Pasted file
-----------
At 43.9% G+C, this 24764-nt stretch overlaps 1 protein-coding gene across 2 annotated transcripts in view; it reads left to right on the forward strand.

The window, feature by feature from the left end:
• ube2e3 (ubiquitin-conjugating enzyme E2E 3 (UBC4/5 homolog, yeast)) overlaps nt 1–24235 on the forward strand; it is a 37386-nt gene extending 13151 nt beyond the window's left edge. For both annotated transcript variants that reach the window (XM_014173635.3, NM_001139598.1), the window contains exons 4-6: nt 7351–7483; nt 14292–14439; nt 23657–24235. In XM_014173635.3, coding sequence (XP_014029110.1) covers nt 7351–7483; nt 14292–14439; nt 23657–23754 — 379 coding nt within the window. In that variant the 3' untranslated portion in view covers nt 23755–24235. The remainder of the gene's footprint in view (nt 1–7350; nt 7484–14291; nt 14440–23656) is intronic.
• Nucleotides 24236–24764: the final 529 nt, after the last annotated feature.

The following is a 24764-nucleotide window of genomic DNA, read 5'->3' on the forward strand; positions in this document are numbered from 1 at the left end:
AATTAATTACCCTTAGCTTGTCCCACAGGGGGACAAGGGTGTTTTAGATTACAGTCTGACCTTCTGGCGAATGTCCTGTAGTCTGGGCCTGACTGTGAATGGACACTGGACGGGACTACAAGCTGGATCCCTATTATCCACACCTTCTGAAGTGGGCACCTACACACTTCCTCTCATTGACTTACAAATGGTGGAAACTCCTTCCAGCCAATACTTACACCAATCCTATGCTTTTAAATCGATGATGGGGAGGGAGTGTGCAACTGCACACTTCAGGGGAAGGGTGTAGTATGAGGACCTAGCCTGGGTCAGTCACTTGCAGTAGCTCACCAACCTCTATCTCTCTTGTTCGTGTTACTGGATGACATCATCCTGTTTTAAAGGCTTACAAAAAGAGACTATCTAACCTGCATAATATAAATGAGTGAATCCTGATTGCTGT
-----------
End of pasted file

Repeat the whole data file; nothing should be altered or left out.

At 43.9% G+C, this 24764-nt stretch overlaps 1 protein-coding gene across 2 annotated transcripts in view; it reads left to right on the forward strand.

The window, feature by feature from the left end:
• ube2e3 (ubiquitin-conjugating enzyme E2E 3 (UBC4/5 homolog, yeast)) overlaps nt 1–24235 on the forward strand; it is a 37386-nt gene extending 13151 nt beyond the window's left edge. For both annotated transcript variants that reach the window (XM_014173635.3, NM_001139598.1), the window contains exons 4-6: nt 7351–7483; nt 14292–14439; nt 23657–24235. In XM_014173635.3, coding sequence (XP_014029110.1) covers nt 7351–7483; nt 14292–14439; nt 23657–23754 — 379 coding nt within the window. In that variant the 3' untranslated portion in view covers nt 23755–24235. The remainder of the gene's footprint in view (nt 1–7350; nt 7484–14291; nt 14440–23656) is intronic.
• Nucleotides 24236–24764: the final 529 nt, after the last annotated feature.

The following is a 24764-nucleotide window of genomic DNA, read 5'->3' on the forward strand; positions in this document are numbered from 1 at the left end:
AATTAATTACCCTTAGCTTGTCCCACAGGGGGACAAGGGTGTTTTAGATTACAGTCTGACCTTCTGGCGAATGTCCTGTAGTCTGGGCCTGACTGTGAATGGACACTGGACGGGACTACAAGCTGGATCCCTATTATCCACACCTTCTGAAGTGGGCACCTACACACTTCCTCTCATTGACTTACAAATGGTGGAAACTCCTTCCAGCCAATACTTACACCAATCCTATGCTTTTAAATCGATGATGGGGAGGGAGTGTGCAACTGCACACTTCAGGGGAAGGGTGTAGTATGAGGACCTAGCCTGGGTCAGTCACTTGCAGTAGCTCACCAACCTCTATCTCTCTTGTTCGTGTTACTGGATGACATCATCCTGTTTTAAAGGCTTACAAAAAGAGACTATCTAACCTGCATAATATAAATGAGTGAATCCTGATTGCTGT